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THEEMERSONCENTER.ORG:              

The Florida Humanities Series is our gift to the community.
 

In 2007, The Florida Humanities Council an independent, non-profit organization that serves as our state's affiliate of the National Endowment for the Humanities, funded a special program at The Emerson Center to provide free, public programs that explore Florida's history, folklore, environment, literature, music, and art. Today, relying solely on community support, The Emerson Center continues to offer these informative programs for our neighbors.


Now, you can download an informative flier describing the 2015-2016 Florida Humanities Series.


Join us in saying special thanks to Marine Bank & Trust, our sponsor for the 2015-2016 Florida Humanities Series.


The capacity of the Emerson Center is more than 800. For our Florida Humanities series, free admission will be offered on a first-come-first-served basis. There will be a selection of V.I.P. seats reserved for season ticket holders of the "Celebrated Speakers Series," Florida Humanities Series Sponsors, and Friends of the Emerson Center. The Emerson Center is handicapped-accessible and is conveniently located at 1590 27th Avenue, on the SE corner of 16th Street and 27th Avenue in Vero Beach. For more information, contact 778-5249.
 

Once again in 2015-2016, The Emerson Center at the Unitarian Universalist Fellowship in Vero Beach will present the Florida Humanities Series - our gift to the community. Seven acclaimed programs will be presented at the Center between October 2015 and April 2016, with all presentations relating to Florida history, nature, culture, and issues. Admission to each is complimentary and all performances will begin at 7 p.m.
 

Coming up next on the Florida Humanities Series stage...


October 29,2015, 7pm
Richard Votapka
Fellsmere Firsts and Other Fellsmere Stories

 

Dressed in costume of an earlier day, Fellsmere historian Rich Votapka will share information via PowerPoint about what life was like there at the turn of the 19th century in Fellsmere, a small agricultural town northwest of Vero Beach that was once the center of commerce in Indian River County.

Rich has lived in Indian River County since 1975. He and his wife, Linda, have three sons and a daughter, all born and raised in Sebastian. Rich is a registered professional engineer, and a former City of Sebastian Councilman and Mayor. He was a Boy Scout leader for 25 years, and a layleader in the Sebastian United Methodist Church. Presently, Rich is the pianist and his wife, Linda, is the organist for the Fellsmere Historical Church.

Rich became a member of the Pioneer Preservation of Fellsmere Committee in April 2008 and was elected to the IRCHS Board of Directors in June 2008. He has served as Board Secretary since May 2009. Since becoming a member of IRCHS, Rich co-authored the book entitled “A Photographic History of the City of Fellsmere” with fellow IRCHS member Clarence “Korky” Korker; co-authored a “Self-Guided Walking Tour” booklet with Sandy Ciurla on the Historic Landmarks of Fellsmere; wrote the text for four historical markers in Fellsmere; wrote 21 historical articles for Vero’s Voice magazine; gave numerous lectures on Fellsmere to civic groups while portraying E. Nelson Fell, founder of Fellsmere; had three radio interviews concerning historical topics; conducted several walking tours of historic downtown Fellsmere; and assisted past fellow IRCHS Board Member Dan Thomas in painting the historic Florida East Coast Train Station in Vero Beach, headquarters of the Historical Society.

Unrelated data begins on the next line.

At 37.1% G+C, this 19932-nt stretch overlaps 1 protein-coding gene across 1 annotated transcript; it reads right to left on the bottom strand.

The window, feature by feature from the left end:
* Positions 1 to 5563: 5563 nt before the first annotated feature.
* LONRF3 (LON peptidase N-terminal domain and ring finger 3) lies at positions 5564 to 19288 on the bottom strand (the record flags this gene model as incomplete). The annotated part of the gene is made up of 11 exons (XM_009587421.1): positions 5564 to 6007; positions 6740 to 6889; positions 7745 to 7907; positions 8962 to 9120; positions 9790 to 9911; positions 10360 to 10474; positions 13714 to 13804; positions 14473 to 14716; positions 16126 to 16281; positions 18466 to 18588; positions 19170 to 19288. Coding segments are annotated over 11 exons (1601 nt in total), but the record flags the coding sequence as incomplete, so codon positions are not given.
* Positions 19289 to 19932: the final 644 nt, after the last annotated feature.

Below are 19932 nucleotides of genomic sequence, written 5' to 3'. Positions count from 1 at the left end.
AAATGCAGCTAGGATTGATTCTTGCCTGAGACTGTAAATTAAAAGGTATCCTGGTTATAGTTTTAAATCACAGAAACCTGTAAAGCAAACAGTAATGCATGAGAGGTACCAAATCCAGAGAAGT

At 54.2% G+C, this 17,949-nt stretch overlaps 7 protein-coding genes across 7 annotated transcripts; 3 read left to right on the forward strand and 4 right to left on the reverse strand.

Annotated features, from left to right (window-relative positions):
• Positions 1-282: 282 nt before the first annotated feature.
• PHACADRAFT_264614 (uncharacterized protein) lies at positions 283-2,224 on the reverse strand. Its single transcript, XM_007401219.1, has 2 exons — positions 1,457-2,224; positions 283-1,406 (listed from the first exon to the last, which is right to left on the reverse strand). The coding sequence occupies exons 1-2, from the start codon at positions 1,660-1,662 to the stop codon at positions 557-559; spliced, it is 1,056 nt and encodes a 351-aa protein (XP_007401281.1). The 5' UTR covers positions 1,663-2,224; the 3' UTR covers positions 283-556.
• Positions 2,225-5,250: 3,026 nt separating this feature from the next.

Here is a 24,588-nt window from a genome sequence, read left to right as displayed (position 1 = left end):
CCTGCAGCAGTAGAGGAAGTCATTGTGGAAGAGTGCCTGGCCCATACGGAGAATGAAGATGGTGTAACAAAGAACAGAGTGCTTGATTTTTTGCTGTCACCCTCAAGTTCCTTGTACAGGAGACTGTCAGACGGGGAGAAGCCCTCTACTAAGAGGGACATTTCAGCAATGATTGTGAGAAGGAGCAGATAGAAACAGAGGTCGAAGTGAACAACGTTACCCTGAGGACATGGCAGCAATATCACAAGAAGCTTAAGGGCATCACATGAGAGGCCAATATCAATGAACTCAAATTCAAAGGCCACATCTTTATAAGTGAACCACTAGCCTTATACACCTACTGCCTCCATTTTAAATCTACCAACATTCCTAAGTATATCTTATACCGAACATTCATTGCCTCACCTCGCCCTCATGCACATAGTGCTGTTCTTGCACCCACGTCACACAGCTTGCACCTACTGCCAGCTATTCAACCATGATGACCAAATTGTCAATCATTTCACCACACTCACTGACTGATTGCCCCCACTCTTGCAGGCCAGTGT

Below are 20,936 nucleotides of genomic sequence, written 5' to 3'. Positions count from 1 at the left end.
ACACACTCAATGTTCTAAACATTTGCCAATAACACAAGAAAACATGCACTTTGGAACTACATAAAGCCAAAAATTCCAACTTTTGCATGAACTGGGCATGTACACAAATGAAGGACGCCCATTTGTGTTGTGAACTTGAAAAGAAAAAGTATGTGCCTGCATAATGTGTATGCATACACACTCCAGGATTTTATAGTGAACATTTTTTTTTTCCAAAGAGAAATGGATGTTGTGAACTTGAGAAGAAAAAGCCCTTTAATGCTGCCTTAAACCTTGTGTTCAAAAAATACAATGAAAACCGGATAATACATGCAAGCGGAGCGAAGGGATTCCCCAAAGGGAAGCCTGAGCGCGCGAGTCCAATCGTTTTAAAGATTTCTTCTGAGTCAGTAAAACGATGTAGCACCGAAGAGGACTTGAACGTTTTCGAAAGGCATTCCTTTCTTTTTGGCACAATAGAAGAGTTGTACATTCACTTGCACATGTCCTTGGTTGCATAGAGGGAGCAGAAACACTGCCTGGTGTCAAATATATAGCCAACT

Presently, Rich is restoring an 1890’s railroad handcar; compiling a list of all the Fellsmere commissioners and mayors; writing the text for four more historical markers; working with expert model builder, Nat Huggins, in creating scale models of all of the historic Fellsmere Railroad buildings; and working with the Fellsmere Beautification Committee to re-establish the Annual Flower Show in Fellsmere, which was held almost a century ago.

 

General admission seating is available FREE of charge for this performance thanks to the generous support of the Florida Humanities Council and our sponsor, Marine Bank & Trust.

 


Nov. 19,2015, 7pm
Bill Jamerson
Dollar a Day Boys: A Musical Tribute to the Civilian Conservation Corps

 

 

Historian/songwriter Jamerson tells stories about Florida’s Civilian Conservation Corps boys, using photos, video and memorabilia. From 1933 to 1942, the CCC public relief program provided work and dollar-a-day income for unemployed, unmarried men from relief families. Jamerson will bring this often-overlooked period to life once again with heartfelt stories and hilarious tales from that era.
 

General admission seating is available FREE of charge for this performance thanks to the generous support of the Florida Humanities Council and our sponsor, Marine Bank & Trust.

 

 


December 10, 2015, 7pm
Avenue D Choir
A Joyful Holiday Concert

Back by popular demand!

 

The excitement, discipline and joy of making music together brought success and applause for a group of young St. Lucie County musicians. Choices were made not only to sing but to live a better life. Now including girls, and with many former members off to college, the choir will bring holiday music to entertain. Choir director Mary Hendricks recently celebrated ten years of leading the Avenue D young people.
 

BACK BY POPULAR DEMAND!
 

Holiday refreshments will be served following the presentation.
 

General admission seating is available FREE of charge for this performance thanks to the generous support of the Florida Humanities Council and our sponsor, Marine Bank & Trust.


 

 


January 21, 2016, 7pm
Tom Berson, Ph.D.
The History and